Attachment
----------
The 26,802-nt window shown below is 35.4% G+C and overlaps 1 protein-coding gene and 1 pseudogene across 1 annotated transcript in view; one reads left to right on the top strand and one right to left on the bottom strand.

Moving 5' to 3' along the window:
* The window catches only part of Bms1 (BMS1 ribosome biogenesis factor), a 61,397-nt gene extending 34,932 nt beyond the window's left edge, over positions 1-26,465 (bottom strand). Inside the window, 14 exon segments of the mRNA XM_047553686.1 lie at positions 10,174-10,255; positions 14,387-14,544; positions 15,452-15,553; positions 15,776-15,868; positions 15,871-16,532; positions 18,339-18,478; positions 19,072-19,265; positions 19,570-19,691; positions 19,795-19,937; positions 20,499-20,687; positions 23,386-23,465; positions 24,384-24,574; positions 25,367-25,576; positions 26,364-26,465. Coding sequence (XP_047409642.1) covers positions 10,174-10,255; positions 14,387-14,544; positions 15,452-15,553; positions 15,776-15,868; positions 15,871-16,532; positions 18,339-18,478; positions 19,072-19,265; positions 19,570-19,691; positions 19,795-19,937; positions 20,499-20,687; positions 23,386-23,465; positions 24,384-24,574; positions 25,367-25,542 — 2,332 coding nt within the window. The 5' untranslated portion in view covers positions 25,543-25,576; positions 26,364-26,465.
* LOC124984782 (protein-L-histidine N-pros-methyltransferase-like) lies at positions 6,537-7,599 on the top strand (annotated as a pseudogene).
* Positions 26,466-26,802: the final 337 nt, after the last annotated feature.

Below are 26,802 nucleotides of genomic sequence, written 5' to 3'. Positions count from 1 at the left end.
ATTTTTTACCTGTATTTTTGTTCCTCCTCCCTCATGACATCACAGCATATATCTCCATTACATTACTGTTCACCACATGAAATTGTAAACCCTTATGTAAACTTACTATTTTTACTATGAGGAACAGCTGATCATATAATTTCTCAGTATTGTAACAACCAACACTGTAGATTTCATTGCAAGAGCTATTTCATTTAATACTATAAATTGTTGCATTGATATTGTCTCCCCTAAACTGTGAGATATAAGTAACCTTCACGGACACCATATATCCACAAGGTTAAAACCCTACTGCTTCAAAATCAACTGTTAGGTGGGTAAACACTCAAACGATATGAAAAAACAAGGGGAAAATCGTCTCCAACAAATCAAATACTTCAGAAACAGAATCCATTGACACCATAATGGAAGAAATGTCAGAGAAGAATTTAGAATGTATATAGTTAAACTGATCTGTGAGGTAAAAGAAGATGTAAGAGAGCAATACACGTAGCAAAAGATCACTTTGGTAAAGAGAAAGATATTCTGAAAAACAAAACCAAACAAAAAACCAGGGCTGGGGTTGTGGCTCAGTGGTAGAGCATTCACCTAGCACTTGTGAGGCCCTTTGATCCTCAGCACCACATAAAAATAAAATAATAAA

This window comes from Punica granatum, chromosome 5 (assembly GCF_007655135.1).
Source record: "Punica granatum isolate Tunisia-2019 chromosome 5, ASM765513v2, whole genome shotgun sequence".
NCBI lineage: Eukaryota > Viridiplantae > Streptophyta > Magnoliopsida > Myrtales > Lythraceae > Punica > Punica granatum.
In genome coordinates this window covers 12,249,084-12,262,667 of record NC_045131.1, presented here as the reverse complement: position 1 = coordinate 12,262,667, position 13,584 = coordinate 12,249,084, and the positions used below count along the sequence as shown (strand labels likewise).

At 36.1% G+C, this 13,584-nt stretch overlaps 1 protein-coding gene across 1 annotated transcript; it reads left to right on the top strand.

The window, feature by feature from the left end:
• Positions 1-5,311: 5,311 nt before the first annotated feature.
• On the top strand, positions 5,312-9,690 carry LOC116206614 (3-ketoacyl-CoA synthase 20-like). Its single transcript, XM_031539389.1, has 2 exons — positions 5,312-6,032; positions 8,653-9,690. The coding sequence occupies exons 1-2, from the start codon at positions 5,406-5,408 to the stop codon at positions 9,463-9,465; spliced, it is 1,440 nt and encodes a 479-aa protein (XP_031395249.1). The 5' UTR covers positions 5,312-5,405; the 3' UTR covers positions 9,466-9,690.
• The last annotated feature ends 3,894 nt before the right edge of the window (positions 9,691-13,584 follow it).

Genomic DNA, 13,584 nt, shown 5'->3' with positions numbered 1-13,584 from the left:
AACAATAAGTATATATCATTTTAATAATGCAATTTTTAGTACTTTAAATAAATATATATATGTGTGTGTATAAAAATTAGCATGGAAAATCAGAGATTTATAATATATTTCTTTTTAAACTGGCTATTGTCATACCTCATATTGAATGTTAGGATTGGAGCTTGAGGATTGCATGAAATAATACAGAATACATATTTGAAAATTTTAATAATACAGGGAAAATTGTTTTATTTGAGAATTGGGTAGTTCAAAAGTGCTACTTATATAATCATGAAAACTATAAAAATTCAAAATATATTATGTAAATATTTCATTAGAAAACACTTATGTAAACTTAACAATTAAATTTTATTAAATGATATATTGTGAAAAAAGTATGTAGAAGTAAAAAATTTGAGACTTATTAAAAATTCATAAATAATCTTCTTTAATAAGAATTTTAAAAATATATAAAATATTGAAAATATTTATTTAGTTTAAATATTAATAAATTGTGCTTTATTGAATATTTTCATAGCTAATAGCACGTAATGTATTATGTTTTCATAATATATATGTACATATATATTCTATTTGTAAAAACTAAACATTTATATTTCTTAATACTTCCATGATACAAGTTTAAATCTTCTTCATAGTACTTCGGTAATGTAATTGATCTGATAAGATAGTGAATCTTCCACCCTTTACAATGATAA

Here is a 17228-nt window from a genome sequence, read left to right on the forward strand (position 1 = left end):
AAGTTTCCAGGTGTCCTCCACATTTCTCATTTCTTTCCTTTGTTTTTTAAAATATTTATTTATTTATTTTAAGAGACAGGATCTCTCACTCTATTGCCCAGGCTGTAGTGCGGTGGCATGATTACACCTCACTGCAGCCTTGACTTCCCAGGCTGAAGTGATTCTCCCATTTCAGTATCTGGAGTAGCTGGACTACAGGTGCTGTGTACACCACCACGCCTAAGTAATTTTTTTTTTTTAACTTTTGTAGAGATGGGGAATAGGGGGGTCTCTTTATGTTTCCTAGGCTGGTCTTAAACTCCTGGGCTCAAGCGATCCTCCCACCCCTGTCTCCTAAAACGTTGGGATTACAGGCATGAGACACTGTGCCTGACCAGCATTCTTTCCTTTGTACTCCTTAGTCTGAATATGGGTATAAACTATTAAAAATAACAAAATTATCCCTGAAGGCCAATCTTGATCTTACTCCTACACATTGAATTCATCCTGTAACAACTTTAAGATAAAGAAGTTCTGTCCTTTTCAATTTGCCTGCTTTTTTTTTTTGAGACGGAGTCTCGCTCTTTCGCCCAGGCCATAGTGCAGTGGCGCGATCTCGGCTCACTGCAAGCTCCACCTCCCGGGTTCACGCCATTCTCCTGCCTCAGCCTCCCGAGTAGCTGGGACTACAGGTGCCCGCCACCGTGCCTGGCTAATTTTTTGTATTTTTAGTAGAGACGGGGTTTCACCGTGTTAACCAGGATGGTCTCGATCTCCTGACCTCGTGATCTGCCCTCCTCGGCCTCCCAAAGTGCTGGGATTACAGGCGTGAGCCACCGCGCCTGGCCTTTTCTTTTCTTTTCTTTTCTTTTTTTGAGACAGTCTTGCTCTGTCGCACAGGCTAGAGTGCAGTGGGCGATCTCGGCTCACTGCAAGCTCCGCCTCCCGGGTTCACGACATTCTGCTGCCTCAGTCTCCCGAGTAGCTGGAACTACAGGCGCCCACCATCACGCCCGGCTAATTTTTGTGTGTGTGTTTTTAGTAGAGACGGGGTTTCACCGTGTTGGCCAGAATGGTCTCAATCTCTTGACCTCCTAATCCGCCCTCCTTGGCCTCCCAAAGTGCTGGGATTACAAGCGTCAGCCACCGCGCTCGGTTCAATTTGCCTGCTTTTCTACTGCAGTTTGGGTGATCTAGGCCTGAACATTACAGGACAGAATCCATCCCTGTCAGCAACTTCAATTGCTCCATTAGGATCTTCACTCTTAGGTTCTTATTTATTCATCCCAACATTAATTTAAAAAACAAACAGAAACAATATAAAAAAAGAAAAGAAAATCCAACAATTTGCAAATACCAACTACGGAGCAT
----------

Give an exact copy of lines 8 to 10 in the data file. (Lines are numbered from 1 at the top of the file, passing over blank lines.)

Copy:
This window comes from Punica granatum, chromosome 5 (assembly GCF_007655135.1).
Source record: "Punica granatum isolate Tunisia-2019 chromosome 5, ASM765513v2, whole genome shotgun sequence".
NCBI lineage: Eukaryota > Viridiplantae > Streptophyta > Magnoliopsida > Myrtales > Lythraceae > Punica > Punica granatum.